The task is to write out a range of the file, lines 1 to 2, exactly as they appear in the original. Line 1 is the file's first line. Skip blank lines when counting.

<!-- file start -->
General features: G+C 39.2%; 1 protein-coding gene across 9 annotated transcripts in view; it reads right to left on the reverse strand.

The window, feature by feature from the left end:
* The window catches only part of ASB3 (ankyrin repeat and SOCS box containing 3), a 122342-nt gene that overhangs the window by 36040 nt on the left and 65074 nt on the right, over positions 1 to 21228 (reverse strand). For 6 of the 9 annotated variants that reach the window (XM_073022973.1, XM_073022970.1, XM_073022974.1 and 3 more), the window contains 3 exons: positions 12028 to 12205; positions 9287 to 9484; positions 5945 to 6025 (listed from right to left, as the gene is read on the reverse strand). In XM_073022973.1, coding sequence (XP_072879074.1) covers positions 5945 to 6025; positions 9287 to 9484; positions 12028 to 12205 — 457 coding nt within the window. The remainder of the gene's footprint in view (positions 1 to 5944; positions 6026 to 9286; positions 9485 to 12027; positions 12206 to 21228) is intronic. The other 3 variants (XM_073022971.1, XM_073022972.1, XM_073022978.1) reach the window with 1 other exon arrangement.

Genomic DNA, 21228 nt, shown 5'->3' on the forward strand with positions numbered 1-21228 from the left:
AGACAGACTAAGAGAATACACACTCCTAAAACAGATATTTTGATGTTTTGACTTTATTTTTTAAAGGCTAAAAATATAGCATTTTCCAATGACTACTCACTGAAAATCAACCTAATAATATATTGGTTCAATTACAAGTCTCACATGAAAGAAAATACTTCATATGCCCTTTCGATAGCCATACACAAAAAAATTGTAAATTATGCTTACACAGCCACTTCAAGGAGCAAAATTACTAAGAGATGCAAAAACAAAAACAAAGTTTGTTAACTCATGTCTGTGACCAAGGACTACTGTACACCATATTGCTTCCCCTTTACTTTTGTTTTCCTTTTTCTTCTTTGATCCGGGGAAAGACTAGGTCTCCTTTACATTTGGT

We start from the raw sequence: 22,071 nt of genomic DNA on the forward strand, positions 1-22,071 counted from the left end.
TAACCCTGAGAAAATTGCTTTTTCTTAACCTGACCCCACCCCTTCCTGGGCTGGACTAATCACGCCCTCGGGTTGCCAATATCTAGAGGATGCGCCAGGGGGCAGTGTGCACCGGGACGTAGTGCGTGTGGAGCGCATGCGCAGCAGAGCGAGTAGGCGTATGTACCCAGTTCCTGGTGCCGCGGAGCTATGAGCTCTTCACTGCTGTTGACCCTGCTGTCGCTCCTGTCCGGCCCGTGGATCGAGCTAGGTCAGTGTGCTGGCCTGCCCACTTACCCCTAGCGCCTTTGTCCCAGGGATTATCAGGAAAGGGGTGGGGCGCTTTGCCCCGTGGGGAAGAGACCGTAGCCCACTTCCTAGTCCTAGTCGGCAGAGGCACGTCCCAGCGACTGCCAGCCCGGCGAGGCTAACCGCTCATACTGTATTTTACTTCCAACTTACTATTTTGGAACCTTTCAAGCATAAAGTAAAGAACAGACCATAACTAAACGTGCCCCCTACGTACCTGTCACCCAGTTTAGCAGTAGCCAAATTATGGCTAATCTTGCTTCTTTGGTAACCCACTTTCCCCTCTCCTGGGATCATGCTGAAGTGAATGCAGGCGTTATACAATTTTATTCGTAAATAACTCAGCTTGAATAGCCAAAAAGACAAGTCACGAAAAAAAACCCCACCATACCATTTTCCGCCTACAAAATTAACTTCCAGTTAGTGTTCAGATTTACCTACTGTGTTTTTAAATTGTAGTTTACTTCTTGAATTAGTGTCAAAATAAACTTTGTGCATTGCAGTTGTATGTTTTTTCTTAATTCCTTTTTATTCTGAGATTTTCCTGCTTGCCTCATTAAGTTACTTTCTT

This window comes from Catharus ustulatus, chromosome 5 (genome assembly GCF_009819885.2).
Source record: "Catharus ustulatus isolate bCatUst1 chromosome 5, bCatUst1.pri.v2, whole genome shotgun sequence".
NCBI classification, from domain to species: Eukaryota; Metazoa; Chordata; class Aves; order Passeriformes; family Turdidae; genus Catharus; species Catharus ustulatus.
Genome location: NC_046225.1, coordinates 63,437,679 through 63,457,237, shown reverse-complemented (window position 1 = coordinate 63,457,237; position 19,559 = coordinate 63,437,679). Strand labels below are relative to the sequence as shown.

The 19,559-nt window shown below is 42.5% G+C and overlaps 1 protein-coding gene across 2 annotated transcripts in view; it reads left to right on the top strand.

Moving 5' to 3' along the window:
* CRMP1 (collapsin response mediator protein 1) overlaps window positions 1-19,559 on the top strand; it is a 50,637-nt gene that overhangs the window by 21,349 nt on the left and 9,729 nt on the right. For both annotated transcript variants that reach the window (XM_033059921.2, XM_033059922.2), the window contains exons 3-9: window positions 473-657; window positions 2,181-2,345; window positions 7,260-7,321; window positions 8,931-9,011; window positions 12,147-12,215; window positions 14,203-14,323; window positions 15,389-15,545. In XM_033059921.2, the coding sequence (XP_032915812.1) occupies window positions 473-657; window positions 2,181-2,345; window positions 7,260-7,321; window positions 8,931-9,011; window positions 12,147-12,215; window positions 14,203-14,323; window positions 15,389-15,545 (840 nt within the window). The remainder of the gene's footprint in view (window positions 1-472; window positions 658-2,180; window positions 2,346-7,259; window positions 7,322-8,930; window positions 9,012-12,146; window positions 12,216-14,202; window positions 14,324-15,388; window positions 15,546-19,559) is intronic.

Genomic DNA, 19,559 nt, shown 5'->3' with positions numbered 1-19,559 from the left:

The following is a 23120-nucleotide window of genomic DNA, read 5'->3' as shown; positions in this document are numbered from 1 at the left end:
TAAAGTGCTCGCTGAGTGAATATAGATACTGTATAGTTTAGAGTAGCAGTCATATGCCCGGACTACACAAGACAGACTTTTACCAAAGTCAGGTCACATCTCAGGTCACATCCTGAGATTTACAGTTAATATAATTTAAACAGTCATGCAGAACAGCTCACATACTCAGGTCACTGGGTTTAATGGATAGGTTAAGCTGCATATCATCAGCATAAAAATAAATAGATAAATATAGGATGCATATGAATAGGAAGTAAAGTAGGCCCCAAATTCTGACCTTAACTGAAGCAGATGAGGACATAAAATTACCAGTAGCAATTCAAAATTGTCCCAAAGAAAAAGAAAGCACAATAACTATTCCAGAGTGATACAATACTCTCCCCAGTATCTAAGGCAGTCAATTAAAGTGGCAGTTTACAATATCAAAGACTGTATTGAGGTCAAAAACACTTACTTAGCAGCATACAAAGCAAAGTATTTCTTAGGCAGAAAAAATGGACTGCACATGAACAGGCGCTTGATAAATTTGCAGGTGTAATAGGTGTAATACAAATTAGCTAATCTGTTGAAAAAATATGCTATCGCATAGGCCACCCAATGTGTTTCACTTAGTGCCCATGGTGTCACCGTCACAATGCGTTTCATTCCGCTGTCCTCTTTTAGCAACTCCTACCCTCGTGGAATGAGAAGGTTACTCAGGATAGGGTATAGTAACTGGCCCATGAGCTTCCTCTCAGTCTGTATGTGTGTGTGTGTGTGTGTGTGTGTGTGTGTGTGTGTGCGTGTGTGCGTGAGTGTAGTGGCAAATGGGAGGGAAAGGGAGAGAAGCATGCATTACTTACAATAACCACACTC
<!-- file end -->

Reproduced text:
General features: G+C 39.2%; 1 protein-coding gene across 9 annotated transcripts in view; it reads right to left on the reverse strand.

The window, feature by feature from the left end: